Thinking in new boxes replaces thinking outside the box. It annihilates "outside the box," and we're better off this way. Nobody has to be told anymore to start thinking outside the box. If the first box was defined, the next one can be and so on until there's no extraterrestrial thoughts behind the curtain.

"Think in a new box" simply means to use at least one of the processes discovered/identified by the authors to go beyond where we were when we were stuck in some respect. These processes are accessible to all and there's no justification for remaining stuck indefinitely. The processes require doing what is not easy to do, namely to remain professionally skeptical, to generate options when we don't feel it necessary, and to keep practicing the process no matter what.
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2 of 2 people found the following review helpful By L. M. Keefer TOP 50 REVIEWERVINE VOICE on September 18, 2013
Format: Hardcover Vine Customer Review of Free Product ( What's this? )
If you, or your company, work with innovation, this book might be invaluable to you. It chronicles how to structure a process of thinking which forwards creativity or innovation. It is not a jumble of creative exercises for you to try to jump start innovation. It is a process which The Boston Consulting Group uses with clients to create innovative products and/or services. You can pay The Boston Consulting Group thousands of dollars to facilitate these exercises with your company, or you can read this book to understand the innovation sequence. Or do both, if you're fortunate. Experts say we have morphed from the Agricultural, Industrial, and Information Ages to the Innovation Age. Innovate or die they imply. This book tells you how to innovate.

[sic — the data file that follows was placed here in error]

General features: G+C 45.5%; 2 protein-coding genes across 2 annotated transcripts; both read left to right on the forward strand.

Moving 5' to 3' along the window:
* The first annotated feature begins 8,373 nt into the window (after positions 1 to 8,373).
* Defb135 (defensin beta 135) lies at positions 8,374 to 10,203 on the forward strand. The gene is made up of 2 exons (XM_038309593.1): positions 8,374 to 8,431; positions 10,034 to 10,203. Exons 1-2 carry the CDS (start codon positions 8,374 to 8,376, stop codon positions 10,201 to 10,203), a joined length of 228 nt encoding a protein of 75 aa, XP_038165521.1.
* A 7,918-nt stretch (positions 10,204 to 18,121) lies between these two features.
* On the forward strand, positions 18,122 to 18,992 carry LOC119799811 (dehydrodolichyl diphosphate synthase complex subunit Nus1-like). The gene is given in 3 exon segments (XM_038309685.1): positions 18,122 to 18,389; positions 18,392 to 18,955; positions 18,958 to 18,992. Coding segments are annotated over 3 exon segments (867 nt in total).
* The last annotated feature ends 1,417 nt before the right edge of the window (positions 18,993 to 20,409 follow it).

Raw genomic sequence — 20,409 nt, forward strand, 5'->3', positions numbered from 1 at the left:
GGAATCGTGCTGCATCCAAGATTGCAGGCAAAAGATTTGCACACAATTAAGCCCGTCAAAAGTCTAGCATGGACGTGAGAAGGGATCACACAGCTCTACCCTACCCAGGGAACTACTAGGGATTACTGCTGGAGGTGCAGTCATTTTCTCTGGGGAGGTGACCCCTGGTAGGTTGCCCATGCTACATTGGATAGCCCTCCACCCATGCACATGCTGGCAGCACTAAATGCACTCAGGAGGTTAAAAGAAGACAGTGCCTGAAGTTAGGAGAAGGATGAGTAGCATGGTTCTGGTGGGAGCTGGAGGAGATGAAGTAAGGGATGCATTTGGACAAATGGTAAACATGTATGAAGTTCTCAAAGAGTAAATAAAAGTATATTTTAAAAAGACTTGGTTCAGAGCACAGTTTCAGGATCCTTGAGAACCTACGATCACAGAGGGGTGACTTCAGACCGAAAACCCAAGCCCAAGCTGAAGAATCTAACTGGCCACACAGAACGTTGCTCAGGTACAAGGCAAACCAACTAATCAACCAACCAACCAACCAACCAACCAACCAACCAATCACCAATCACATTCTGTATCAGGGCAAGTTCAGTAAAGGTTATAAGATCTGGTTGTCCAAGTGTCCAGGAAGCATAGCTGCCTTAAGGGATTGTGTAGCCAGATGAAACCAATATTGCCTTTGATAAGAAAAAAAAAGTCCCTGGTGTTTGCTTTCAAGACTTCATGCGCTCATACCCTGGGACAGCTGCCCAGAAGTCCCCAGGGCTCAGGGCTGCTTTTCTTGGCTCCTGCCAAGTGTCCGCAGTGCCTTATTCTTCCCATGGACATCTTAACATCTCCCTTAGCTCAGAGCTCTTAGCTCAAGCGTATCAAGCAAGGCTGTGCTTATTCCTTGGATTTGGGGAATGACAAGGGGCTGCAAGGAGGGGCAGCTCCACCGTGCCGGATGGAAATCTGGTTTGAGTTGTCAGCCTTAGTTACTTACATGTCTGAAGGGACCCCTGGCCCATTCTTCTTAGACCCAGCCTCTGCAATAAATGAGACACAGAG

The authors work fairly exclusively with innovation with clients. Their credentials are impressive: Luc De Brabandere leads strategic seminars in the Paris office of The Boston Consulting Group with boards and executives to develop "new visions, new products, services and long-term scenarios to prepare for the future". He has written nine books. Co-author Alan Iny is the global topic expert for creativity and scenario planning at The Boston Consulting Group based in New York. This isn't just beautiful theory for the authors - they deal with the messy reality of innovation and guiding clients through it.

This book teaches strategic creativity or "thinking in new boxes". This involves embracing complexity, navigating uncertainty and preparing for the inevitable disruptions. It is a creative process they stress. Boxes they define as mental models. Thinking in new boxes is more than just "thinking out of the box." Their process joins "pragmatic analysis with the free-flowing generation of ideas" they tell us.